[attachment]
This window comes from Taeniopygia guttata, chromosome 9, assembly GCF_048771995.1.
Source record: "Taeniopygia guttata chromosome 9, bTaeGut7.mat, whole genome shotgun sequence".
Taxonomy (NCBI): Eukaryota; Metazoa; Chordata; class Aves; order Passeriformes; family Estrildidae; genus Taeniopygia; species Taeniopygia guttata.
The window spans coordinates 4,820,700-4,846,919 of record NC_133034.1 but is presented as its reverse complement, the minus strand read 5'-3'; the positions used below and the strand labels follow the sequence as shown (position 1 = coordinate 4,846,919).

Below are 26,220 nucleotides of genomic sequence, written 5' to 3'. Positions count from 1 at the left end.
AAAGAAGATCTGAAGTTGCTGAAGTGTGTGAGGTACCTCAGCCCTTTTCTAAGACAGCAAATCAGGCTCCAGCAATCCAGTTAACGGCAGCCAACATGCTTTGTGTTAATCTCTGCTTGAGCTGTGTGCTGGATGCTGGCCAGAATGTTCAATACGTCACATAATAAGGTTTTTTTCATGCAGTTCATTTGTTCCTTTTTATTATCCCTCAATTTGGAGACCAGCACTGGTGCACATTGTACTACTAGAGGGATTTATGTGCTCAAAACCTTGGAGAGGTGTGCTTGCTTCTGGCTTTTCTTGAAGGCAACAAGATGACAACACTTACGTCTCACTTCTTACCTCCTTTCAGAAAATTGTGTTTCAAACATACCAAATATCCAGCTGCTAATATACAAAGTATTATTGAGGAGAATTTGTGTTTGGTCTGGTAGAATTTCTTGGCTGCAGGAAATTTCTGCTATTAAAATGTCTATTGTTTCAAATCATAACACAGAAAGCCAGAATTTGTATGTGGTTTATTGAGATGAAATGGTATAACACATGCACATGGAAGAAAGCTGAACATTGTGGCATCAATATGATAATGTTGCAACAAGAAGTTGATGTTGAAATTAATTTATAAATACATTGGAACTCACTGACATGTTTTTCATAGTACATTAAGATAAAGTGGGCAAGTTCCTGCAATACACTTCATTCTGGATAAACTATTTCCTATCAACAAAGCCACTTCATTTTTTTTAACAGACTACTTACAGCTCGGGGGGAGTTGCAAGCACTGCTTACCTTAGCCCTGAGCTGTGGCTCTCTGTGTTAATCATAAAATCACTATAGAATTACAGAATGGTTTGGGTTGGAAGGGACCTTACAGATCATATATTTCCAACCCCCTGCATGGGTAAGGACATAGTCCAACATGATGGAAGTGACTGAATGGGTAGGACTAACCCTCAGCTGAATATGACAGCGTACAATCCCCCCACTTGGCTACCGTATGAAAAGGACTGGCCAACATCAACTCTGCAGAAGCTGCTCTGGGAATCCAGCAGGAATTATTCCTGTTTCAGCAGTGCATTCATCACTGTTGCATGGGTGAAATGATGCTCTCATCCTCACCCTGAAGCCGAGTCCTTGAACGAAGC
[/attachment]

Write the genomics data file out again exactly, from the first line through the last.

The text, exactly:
This window comes from Taeniopygia guttata, chromosome 9, assembly GCF_048771995.1.
Source record: "Taeniopygia guttata chromosome 9, bTaeGut7.mat, whole genome shotgun sequence".
Taxonomy (NCBI): Eukaryota; Metazoa; Chordata; class Aves; order Passeriformes; family Estrildidae; genus Taeniopygia; species Taeniopygia guttata.
The window spans coordinates 4,820,700-4,846,919 of record NC_133034.1 but is presented as its reverse complement, the minus strand read 5'-3'; the positions used below and the strand labels follow the sequence as shown (position 1 = coordinate 4,846,919).

Below are 26,220 nucleotides of genomic sequence, written 5' to 3'. Positions count from 1 at the left end.
AAAGAAGATCTGAAGTTGCTGAAGTGTGTGAGGTACCTCAGCCCTTTTCTAAGACAGCAAATCAGGCTCCAGCAATCCAGTTAACGGCAGCCAACATGCTTTGTGTTAATCTCTGCTTGAGCTGTGTGCTGGATGCTGGCCAGAATGTTCAATACGTCACATAATAAGGTTTTTTTCATGCAGTTCATTTGTTCCTTTTTATTATCCCTCAATTTGGAGACCAGCACTGGTGCACATTGTACTACTAGAGGGATTTATGTGCTCAAAACCTTGGAGAGGTGTGCTTGCTTCTGGCTTTTCTTGAAGGCAACAAGATGACAACACTTACGTCTCACTTCTTACCTCCTTTCAGAAAATTGTGTTTCAAACATACCAAATATCCAGCTGCTAATATACAAAGTATTATTGAGGAGAATTTGTGTTTGGTCTGGTAGAATTTCTTGGCTGCAGGAAATTTCTGCTATTAAAATGTCTATTGTTTCAAATCATAACACAGAAAGCCAGAATTTGTATGTGGTTTATTGAGATGAAATGGTATAACACATGCACATGGAAGAAAGCTGAACATTGTGGCATCAATATGATAATGTTGCAACAAGAAGTTGATGTTGAAATTAATTTATAAATACATTGGAACTCACTGACATGTTTTTCATAGTACATTAAGATAAAGTGGGCAAGTTCCTGCAATACACTTCATTCTGGATAAACTATTTCCTATCAACAAAGCCACTTCATTTTTTTTAACAGACTACTTACAGCTCGGGGGGAGTTGCAAGCACTGCTTACCTTAGCCCTGAGCTGTGGCTCTCTGTGTTAATCATAAAATCACTATAGAATTACAGAATGGTTTGGGTTGGAAGGGACCTTACAGATCATATATTTCCAACCCCCTGCATGGGTAAGGACATAGTCCAACATGATGGAAGTGACTGAATGGGTAGGACTAACCCTCAGCTGAATATGACAGCGTACAATCCCCCCACTTGGCTACCGTATGAAAAGGACTGGCCAACATCAACTCTGCAGAAGCTGCTCTGGGAATCCAGCAGGAATTATTCCTGTTTCAGCAGTGCATTCATCACTGTTGCATGGGTGAAATGATGCTCTCATCCTCACCCTGAAGCCGAGTCCTTGAACGAAGC